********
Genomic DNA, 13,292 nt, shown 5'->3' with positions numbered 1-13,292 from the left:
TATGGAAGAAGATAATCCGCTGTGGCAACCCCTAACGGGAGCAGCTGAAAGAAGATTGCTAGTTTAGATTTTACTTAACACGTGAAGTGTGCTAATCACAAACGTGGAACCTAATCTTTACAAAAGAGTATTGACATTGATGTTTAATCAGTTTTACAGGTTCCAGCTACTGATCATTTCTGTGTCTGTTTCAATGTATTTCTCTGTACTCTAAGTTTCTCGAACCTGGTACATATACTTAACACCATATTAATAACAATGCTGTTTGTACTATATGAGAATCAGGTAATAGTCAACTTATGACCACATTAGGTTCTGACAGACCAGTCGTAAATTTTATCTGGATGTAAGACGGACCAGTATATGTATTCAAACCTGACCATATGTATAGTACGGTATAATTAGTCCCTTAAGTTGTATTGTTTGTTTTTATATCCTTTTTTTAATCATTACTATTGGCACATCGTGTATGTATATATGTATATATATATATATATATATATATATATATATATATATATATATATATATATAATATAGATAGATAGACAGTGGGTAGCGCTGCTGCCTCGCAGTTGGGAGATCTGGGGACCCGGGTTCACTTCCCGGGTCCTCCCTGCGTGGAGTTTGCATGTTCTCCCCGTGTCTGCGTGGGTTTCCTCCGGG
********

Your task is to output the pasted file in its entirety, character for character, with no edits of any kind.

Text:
Genomic DNA, 13,292 nt, shown 5'->3' with positions numbered 1-13,292 from the left:
TATGGAAGAAGATAATCCGCTGTGGCAACCCCTAACGGGAGCAGCTGAAAGAAGATTGCTAGTTTAGATTTTACTTAACACGTGAAGTGTGCTAATCACAAACGTGGAACCTAATCTTTACAAAAGAGTATTGACATTGATGTTTAATCAGTTTTACAGGTTCCAGCTACTGATCATTTCTGTGTCTGTTTCAATGTATTTCTCTGTACTCTAAGTTTCTCGAACCTGGTACATATACTTAACACCATATTAATAACAATGCTGTTTGTACTATATGAGAATCAGGTAATAGTCAACTTATGACCACATTAGGTTCTGACAGACCAGTCGTAAATTTTATCTGGATGTAAGACGGACCAGTATATGTATTCAAACCTGACCATATGTATAGTACGGTATAATTAGTCCCTTAAGTTGTATTGTTTGTTTTTATATCCTTTTTTTAATCATTACTATTGGCACATCGTGTATGTATATATGTATATATATATATATATATATATATATATATATATATATATATATATATATATAATATAGATAGATAGACAGTGGGTAGCGCTGCTGCCTCGCAGTTGGGAGATCTGGGGACCCGGGTTCACTTCCCGGGTCCTCCCTGCGTGGAGTTTGCATGTTCTCCCCGTGTCTGCGTGGGTTTCCTCCGGG